Lynn foster parents share successes, challenges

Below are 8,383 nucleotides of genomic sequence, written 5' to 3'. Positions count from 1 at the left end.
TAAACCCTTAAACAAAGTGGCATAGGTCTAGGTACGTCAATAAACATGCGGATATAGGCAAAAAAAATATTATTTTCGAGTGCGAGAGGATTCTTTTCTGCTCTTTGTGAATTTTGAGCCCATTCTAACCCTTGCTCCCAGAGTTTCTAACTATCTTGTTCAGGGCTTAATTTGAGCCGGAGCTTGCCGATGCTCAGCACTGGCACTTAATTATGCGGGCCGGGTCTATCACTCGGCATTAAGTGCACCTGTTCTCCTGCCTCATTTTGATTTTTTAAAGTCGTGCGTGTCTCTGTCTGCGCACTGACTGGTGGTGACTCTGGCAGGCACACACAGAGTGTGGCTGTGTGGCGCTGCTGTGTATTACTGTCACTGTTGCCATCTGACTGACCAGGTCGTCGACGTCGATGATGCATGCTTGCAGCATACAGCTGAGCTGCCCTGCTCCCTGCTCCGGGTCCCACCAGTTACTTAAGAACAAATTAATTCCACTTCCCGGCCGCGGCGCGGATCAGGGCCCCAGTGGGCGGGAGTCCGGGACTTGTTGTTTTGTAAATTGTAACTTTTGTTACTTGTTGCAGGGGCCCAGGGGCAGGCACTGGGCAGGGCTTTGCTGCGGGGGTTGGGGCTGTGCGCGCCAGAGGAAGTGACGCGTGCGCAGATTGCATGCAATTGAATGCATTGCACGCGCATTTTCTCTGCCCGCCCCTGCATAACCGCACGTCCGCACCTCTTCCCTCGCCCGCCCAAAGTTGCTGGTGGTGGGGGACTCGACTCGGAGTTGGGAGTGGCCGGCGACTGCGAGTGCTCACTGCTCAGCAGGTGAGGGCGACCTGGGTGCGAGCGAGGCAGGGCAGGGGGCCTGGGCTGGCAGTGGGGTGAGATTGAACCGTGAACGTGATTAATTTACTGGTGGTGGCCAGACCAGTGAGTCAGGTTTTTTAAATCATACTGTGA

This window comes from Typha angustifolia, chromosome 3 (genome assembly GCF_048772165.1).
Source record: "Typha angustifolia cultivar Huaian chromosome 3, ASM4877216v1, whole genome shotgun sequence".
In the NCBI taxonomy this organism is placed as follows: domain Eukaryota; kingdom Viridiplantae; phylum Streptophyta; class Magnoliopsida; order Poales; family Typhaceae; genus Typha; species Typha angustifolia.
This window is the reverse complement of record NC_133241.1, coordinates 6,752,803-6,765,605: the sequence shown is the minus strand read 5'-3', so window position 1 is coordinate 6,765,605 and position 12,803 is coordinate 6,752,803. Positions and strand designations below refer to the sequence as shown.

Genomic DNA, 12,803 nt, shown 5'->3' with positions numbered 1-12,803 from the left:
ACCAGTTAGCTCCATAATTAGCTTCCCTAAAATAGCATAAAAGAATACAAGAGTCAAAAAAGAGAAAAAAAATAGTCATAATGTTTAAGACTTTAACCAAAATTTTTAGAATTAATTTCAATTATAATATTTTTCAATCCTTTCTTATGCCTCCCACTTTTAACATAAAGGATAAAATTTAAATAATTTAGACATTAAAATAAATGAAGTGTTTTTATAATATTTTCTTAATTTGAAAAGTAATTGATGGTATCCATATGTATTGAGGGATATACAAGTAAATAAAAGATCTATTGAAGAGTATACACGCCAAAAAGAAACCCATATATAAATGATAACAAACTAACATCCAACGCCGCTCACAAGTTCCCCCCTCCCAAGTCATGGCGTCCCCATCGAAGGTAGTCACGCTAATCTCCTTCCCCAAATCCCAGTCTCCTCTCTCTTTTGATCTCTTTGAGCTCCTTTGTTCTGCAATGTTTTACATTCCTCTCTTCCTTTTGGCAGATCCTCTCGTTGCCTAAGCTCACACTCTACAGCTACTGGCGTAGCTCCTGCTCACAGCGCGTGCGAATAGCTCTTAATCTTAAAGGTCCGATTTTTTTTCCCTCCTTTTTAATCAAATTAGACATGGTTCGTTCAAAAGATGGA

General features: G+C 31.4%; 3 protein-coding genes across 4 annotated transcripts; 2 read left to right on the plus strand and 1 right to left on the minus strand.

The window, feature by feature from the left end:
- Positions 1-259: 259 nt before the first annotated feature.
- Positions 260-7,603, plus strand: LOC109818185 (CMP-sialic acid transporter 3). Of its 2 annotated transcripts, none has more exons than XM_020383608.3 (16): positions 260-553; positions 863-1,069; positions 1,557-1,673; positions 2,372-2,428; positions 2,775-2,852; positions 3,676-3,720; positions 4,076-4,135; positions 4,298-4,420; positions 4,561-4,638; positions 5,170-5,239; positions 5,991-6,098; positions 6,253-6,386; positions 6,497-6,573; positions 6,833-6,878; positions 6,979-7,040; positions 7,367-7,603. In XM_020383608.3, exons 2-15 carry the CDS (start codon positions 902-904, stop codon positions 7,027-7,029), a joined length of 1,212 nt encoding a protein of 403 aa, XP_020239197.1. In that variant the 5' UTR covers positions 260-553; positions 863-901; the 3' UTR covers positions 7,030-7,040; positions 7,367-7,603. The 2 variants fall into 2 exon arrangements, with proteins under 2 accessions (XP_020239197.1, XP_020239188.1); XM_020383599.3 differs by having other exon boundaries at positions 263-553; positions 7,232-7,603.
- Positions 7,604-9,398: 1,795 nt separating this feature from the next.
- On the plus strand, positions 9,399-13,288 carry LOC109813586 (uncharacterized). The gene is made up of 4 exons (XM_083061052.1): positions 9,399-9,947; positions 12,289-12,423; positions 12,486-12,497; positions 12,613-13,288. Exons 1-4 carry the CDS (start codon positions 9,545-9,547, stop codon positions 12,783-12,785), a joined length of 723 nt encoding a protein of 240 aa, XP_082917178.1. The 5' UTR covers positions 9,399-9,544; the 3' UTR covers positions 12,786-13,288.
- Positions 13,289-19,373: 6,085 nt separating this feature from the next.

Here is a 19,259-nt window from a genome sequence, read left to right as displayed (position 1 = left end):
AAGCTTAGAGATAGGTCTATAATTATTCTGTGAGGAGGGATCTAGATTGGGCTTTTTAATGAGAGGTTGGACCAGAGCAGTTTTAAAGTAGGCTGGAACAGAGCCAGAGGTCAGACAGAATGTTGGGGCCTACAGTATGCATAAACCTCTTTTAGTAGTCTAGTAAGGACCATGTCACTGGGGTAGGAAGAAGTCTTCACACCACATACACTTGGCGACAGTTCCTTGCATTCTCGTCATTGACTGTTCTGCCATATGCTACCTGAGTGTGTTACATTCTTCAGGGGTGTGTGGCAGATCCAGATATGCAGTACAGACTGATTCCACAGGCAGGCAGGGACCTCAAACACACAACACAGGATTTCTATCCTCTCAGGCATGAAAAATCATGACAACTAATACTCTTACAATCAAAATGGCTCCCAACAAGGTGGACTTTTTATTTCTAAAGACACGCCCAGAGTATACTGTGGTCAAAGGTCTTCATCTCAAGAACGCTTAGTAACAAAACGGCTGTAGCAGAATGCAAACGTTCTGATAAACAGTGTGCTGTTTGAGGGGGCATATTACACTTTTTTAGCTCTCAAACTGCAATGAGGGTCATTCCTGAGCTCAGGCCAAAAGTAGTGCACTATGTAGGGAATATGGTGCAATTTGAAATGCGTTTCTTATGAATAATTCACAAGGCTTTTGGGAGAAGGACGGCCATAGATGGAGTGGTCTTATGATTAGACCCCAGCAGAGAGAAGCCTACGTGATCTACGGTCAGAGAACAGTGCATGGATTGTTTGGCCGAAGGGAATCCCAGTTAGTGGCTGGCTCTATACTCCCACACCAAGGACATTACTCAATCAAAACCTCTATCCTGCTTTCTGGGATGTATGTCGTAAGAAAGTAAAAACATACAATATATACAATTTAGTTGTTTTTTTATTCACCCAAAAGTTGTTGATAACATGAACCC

At age 43, Gary Zerola is a successful Boston criminal defense lawyer. His clients and colleagues alike describe him as tenacious, confident and focused in his practice. In his personal life, however, Zerola admits to coping with occasional bouts of anxiety – and “an overwhelming level of anxiety” whenever he?s faced with moving.That?s understandable. From when he was just 2 to age 14, he was placed in a dozen different foster homes, a traumatic experience that he said still haunts him.?My father walked out on my mother when she was just 24 or 25 and left her with seven children. I was the youngest,” Zerola said. “She got very sick after that,” he said, adding that it wasn?t long before the state intervened and took custody of him, his two brothers and four sisters.?We all got ripped away, lost everything we had ever known,” he said. “I remember all my stuff was put in a trash bag, and I was sitting in an office for hours, and then it?s ?Here ya go, this is your new house,?” Zerola said. He remembers being placed with families for varying lengths of time in Lynn, Everett, Malden and Revere.?My siblings were placed in more homes than I was. ? There is absolutely nothing good about bouncing around,” he said. “We always would temporarily stay with our maternal grandmother when in between homes, she was kind of the glue that held us kids together and kept us informed as to where the others were.?All of us were separated in different homes, but once in a while two of us landed in the same one – with no notice we would be seeing our siblings we hadn?t seen in years,” Zerola said.Foster home jackpotWhen Zerola was 14, his stroke of good fortune came “and I hit the foster home jackpot.” It stemmed from his sister Donna?s placement with a family five years earlier, in about 1980.Donna struck up a friendship with a classmate, Stacy Hollingsworth, and at the time Donna did not have a foster family. Stacy asked her mother, Mildred “Millie” Hollingsworth, if Donna could stay with their family. Mildred at the time was married to her first husband, David.?I said to Stacy, ?Well, she can stay for a couple of weeks until they find a place for her,? and she just never left,” the woman now known as Mildred Hollingsworth Bowes wryly observed during an interview at her neatly kept single-family home with an in-ground pool at 32 Range Ave., Lynn. “She stayed until she was 27.”After the death of her first husband, Mildred remarried, to attorney Robert Bowes. And with their respective biological children already raised – Mildred has a son, Chris – Mildred and Robert continued to take in foster children? so far nine and counting, as Robert, today, in his 80s, continues to work as counsel to the state Senate.It was about 1985 when Donna invited Gary to ride his bicycle over to the house one Sunday to go for a swim.?Millie sat me down and asked me if I needed a place to stay, and I moved in,” Zerola said. He remembers being apprehensive at first.?I didn?t talk much. I didn?t eat or drink. It took me awhile (to adjust),” he said, and to realize that what he had found, finally, is a permanent family. He found stability, guidance and role models in the people today he calls “Mom and Dad.”Zerola acknowledged others who helped him along the way, especially his Lynn Vocational Technical Institute electronics teacher Chris Speropoulos, “who literally dragged me to college.”?Teachers – to foster kids – take on a much more important role than just educating. And my teachers at Lynn Tech were critical to my survival and my staying out of trouble.”But he attributed all of his success today to Millie and Bob.?I wouldn?t be standing here today talking to you if it were not for what they have given me.”Zerola said it was Bowes who inspired him to become a lawyer. He earned his undergraduate and master?s degrees from Suffolk University and law degree from Suffolk Law, and he was a speaker at both his undergraduate and law school commencements.He lived in the Hollingsw

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